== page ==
Leveraging insight: The neglected strategic capability

High quality insights are crucial for telcos

Each year telcos invest in external insights from strategic and tactical research houses, alongside primary research budgets. This investment is a response to the ever-evolving trends that are shaping the industry, the need to understand them and support decision-making. It is therefore critical that telcos develop the capability to leverage them well.

What drives the need for insight?

Learning and seeking evidence drive the insight needs across the business. This ranges from individuals drafting a one-off client proposal, to strategy teams developing the corporate response to an emerging opportunity. The breadth of the insight need has implications for research buying and funding practices, as well as how insight is distributed.

Being in the business of external insights, STL Partners is always keen to understand how telco customers use insights and what research management practices they deploy to derive more value from insight services. STL Partners asked Olga Holin, a seasoned research buyer with recent telecoms experience, to talk to a group of her peers and synthesise their perspectives on what “good” insight practice looks like.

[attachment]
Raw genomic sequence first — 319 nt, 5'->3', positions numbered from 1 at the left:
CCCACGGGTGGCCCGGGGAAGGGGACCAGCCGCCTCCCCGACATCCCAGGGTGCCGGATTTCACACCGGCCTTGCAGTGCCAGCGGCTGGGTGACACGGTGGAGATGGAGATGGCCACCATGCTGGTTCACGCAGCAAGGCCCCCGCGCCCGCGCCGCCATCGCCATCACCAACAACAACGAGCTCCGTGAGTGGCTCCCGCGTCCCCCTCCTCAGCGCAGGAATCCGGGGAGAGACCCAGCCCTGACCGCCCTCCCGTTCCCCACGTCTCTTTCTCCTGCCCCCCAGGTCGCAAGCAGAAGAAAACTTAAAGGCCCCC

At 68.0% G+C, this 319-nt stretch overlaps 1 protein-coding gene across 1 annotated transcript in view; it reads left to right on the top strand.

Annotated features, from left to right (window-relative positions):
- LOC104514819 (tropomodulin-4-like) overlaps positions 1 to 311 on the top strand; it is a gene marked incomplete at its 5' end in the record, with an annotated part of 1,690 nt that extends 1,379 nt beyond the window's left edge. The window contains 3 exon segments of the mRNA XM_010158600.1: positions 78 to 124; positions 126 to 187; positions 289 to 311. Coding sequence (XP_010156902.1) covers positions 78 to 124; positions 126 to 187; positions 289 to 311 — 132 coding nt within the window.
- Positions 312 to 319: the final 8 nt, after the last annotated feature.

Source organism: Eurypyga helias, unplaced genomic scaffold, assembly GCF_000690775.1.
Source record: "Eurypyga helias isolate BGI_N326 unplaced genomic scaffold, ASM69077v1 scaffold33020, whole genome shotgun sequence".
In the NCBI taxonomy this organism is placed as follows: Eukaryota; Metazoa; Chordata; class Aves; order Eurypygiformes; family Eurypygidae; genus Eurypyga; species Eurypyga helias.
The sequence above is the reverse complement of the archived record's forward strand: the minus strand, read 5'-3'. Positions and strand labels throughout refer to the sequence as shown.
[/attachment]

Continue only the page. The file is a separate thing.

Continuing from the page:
The report examines the drivers for external insight acquisition and the types of insights typically acquired. It outlines the insight management approaches at four telcos (representative of Olga’s sample) and highlights the benefits and challenges of each. It then sets forth several guidelines for operators and other organisations to ensure insight quality and derive more value from insight acquisitions going forward.

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Why are external insights necessary?

Across all the organisations we spoke to, respondents agreed that research insights were necessary and valuable, chiefly to drive learning and aid business decision making. The stated reasons for acquiring research include:

  • To identify future growth opportunities and threats in order to plan and innovate accordingly,
  • To inform and educate employees, thereby complementing existing capabilities,
  • To validate internal assumptions and build a deeper understanding of the business and its environment,